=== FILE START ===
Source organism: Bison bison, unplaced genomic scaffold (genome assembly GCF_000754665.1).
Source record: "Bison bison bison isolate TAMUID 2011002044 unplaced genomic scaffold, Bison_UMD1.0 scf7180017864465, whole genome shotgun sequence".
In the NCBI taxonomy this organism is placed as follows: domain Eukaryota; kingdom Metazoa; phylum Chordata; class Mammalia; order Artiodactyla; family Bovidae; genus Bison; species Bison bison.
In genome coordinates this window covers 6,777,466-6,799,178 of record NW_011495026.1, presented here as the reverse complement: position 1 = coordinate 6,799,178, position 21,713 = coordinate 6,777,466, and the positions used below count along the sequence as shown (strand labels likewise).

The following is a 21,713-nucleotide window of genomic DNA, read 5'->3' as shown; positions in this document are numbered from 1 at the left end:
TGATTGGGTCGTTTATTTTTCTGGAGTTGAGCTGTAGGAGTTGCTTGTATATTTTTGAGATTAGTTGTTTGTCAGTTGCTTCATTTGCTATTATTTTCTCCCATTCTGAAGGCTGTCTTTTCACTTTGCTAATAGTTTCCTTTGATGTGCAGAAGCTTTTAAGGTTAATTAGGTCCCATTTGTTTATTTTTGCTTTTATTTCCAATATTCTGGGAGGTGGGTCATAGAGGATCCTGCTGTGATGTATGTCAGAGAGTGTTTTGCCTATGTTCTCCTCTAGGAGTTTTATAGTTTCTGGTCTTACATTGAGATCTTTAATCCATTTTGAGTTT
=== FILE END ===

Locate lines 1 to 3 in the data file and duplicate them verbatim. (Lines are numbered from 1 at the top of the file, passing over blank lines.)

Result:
Source organism: Bison bison, unplaced genomic scaffold (genome assembly GCF_000754665.1).
Source record: "Bison bison bison isolate TAMUID 2011002044 unplaced genomic scaffold, Bison_UMD1.0 scf7180017864465, whole genome shotgun sequence".
In the NCBI taxonomy this organism is placed as follows: domain Eukaryota; kingdom Metazoa; phylum Chordata; class Mammalia; order Artiodactyla; family Bovidae; genus Bison; species Bison bison.